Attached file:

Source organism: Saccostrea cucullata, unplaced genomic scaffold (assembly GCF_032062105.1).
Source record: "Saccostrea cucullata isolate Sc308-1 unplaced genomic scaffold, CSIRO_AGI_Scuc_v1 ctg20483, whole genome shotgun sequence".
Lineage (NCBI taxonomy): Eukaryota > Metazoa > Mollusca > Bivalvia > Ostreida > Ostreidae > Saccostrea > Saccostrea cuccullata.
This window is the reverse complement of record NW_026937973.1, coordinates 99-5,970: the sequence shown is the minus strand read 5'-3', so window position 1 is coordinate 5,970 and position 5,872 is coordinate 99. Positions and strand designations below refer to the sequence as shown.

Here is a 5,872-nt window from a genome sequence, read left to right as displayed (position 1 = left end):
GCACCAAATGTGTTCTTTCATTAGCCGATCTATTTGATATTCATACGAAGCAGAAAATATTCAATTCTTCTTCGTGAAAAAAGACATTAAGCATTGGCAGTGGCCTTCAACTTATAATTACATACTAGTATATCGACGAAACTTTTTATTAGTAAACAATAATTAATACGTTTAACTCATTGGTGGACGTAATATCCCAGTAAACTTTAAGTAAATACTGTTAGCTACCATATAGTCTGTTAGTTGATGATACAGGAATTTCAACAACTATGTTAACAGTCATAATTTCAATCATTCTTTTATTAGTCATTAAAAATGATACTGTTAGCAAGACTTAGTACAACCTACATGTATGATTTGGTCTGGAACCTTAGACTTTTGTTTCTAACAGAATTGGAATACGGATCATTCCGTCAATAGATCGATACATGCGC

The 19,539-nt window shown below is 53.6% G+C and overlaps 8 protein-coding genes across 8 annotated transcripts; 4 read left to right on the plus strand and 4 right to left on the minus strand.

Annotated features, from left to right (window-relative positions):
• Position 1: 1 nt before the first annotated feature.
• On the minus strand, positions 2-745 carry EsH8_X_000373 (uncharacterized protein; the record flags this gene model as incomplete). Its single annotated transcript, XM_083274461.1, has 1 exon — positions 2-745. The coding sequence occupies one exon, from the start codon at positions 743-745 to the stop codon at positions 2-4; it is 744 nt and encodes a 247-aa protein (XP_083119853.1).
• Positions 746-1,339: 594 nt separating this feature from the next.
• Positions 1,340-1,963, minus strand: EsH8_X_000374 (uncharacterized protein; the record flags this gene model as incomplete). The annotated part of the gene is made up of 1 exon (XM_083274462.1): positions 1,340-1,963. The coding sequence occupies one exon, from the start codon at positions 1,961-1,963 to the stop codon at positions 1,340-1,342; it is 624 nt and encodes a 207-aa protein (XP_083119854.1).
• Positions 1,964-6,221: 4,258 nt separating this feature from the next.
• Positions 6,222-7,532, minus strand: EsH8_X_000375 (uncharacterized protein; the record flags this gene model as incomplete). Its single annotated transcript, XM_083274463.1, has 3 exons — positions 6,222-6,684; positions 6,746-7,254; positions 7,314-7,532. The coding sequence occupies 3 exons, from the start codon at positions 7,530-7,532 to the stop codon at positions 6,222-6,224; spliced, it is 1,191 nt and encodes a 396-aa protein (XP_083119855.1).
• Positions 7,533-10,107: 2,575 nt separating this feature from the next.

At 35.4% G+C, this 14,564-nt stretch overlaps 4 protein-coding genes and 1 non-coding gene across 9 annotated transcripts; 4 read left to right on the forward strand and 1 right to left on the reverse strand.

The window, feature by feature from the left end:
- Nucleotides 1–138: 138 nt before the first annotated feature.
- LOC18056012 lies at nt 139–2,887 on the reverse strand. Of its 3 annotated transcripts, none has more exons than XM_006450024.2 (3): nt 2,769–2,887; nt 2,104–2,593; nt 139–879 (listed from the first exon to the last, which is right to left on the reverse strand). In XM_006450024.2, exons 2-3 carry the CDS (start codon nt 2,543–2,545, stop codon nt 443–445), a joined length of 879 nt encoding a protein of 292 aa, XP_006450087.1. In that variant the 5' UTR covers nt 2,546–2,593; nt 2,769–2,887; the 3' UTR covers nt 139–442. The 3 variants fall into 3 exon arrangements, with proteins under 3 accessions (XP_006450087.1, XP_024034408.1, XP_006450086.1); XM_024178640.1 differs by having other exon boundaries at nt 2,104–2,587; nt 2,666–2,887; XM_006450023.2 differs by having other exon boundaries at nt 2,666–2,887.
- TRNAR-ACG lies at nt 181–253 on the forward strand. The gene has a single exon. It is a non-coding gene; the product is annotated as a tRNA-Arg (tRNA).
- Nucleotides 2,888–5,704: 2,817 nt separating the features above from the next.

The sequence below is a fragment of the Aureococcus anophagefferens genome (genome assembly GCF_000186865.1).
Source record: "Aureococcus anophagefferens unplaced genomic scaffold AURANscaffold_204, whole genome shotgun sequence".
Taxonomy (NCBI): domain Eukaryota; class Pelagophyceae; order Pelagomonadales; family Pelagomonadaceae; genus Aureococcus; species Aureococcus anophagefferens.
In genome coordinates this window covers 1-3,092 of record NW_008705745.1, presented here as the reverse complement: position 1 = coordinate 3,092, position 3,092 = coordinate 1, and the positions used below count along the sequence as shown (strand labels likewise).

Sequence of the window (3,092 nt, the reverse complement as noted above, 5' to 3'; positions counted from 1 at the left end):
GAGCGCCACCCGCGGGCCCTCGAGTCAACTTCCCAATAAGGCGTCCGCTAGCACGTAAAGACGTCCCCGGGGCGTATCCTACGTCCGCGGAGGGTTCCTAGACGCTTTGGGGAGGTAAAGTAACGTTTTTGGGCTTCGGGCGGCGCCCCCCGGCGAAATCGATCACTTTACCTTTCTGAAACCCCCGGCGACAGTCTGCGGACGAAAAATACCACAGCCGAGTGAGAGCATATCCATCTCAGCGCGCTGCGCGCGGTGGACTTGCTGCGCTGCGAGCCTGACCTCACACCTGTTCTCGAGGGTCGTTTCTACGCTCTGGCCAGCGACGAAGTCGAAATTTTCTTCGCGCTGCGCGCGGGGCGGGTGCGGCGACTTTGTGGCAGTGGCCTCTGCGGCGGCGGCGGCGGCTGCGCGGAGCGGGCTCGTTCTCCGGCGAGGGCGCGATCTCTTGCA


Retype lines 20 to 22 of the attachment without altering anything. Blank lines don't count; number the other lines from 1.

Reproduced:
- TRNAR-ACG lies at nt 181–253 on the forward strand. The gene has a single exon. It is a non-coding gene; the product is annotated as a tRNA-Arg (tRNA).
- Nucleotides 2,888–5,704: 2,817 nt separating the features above from the next.

The sequence below is a fragment of the Aureococcus anophagefferens genome (genome assembly GCF_000186865.1).